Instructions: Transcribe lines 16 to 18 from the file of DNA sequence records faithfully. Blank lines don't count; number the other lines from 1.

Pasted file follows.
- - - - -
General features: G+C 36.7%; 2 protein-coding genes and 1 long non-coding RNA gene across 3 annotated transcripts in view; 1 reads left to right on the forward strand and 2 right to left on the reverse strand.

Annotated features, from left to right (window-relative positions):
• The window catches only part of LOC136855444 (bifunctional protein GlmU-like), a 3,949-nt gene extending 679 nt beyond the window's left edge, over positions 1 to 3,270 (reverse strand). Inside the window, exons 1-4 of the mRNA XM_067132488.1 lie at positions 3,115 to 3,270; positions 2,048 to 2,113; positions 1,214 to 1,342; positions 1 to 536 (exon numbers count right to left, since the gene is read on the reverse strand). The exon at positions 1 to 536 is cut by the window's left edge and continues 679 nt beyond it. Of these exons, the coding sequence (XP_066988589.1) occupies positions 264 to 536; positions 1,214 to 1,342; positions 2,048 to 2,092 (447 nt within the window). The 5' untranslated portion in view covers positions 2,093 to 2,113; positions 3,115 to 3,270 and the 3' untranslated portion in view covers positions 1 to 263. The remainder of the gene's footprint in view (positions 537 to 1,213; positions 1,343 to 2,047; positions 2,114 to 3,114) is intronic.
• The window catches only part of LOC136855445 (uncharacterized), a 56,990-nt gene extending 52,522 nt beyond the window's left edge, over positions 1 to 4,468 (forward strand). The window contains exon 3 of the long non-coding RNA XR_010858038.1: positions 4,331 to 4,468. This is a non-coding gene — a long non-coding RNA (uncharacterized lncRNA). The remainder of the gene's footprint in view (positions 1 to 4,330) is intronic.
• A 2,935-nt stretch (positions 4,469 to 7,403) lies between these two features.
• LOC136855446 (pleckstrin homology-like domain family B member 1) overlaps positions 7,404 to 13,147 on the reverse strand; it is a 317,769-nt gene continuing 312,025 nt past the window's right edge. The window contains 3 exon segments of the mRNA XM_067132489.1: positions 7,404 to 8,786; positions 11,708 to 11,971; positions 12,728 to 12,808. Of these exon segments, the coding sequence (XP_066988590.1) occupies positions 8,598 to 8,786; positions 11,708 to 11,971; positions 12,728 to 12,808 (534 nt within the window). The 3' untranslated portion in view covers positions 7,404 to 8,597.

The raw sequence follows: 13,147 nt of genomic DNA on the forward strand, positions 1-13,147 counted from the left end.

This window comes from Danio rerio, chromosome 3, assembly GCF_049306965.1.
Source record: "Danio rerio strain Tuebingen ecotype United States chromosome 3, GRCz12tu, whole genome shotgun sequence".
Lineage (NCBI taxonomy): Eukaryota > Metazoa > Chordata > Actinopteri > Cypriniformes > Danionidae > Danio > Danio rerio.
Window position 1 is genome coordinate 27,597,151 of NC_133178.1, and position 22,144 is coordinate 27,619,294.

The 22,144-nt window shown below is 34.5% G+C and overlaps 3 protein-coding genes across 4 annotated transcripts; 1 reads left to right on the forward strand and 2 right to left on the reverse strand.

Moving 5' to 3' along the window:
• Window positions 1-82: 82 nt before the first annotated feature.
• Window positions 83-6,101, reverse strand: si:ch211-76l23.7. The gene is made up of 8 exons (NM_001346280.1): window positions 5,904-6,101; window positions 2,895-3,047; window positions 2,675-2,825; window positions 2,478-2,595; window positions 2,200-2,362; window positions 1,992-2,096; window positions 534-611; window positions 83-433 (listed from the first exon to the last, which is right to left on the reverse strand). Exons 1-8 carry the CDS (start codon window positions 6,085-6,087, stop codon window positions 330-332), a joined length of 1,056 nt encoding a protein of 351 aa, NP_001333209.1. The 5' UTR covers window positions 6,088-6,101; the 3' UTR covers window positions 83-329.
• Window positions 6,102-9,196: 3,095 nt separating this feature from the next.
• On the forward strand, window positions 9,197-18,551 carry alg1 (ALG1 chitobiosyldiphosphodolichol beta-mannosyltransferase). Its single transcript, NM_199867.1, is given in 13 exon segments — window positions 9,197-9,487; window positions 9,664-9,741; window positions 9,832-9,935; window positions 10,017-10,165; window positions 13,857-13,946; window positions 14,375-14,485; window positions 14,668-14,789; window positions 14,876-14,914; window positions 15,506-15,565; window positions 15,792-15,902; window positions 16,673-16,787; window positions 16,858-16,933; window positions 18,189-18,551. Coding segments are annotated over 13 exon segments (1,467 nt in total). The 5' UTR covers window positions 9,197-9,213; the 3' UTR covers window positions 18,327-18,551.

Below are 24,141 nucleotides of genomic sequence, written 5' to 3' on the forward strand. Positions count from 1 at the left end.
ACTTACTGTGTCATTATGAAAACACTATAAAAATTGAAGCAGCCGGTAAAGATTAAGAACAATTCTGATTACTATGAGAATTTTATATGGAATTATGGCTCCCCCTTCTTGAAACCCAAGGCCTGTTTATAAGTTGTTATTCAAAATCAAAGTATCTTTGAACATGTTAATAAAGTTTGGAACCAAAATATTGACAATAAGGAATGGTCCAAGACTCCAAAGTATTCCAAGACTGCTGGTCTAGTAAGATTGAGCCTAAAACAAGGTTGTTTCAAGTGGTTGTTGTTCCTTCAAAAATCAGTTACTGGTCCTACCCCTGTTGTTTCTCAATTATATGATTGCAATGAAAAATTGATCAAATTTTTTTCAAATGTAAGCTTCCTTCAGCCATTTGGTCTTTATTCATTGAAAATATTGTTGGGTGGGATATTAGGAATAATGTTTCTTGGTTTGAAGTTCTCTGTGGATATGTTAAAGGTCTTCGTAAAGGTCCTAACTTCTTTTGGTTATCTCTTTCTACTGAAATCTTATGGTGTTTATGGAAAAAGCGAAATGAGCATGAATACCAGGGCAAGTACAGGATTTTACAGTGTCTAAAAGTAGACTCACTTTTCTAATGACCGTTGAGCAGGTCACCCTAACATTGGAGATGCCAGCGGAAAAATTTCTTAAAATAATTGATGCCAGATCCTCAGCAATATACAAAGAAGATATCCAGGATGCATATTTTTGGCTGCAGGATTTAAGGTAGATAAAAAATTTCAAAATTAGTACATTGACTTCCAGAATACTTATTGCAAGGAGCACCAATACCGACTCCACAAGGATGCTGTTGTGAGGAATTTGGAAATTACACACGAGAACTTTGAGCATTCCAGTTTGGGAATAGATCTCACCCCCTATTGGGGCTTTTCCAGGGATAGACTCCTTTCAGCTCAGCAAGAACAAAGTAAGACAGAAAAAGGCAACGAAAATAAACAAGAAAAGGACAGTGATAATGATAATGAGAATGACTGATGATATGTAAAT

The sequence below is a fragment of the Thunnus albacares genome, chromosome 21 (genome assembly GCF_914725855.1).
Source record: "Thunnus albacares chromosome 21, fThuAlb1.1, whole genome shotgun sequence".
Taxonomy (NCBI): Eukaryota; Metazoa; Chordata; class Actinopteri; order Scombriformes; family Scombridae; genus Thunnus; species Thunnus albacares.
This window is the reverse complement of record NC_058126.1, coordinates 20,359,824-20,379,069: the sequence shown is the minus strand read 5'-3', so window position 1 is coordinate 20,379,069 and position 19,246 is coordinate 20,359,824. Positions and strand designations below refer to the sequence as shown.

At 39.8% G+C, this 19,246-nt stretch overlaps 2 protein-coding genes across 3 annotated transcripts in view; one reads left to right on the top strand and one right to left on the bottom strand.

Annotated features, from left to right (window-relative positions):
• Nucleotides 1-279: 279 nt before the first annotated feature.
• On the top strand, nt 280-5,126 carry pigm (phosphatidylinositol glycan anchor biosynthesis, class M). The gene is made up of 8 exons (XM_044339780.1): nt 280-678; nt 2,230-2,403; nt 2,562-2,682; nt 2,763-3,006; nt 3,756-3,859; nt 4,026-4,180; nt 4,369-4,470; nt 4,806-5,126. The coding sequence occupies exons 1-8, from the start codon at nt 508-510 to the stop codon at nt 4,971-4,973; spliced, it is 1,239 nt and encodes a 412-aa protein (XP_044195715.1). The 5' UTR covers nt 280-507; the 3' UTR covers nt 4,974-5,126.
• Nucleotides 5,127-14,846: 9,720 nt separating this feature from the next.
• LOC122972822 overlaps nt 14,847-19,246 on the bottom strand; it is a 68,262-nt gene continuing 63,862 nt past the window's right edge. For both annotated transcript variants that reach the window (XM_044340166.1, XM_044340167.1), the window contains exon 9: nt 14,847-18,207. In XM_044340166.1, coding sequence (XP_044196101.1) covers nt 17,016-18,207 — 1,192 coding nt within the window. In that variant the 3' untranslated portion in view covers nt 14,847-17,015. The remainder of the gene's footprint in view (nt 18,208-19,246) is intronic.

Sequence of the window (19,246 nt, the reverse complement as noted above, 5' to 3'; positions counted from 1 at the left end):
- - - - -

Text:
• Window positions 6,102-9,196: 3,095 nt separating this feature from the next.
• On the forward strand, window positions 9,197-18,551 carry alg1 (ALG1 chitobiosyldiphosphodolichol beta-mannosyltransferase). Its single transcript, NM_199867.1, is given in 13 exon segments — window positions 9,197-9,487; window positions 9,664-9,741; window positions 9,832-9,935; window positions 10,017-10,165; window positions 13,857-13,946; window positions 14,375-14,485; window positions 14,668-14,789; window positions 14,876-14,914; window positions 15,506-15,565; window positions 15,792-15,902; window positions 16,673-16,787; window positions 16,858-16,933; window positions 18,189-18,551. Coding segments are annotated over 13 exon segments (1,467 nt in total). The 5' UTR covers window positions 9,197-9,213; the 3' UTR covers window positions 18,327-18,551.

Below are 24,141 nucleotides of genomic sequence, written 5' to 3' on the forward strand. Positions count from 1 at the left end.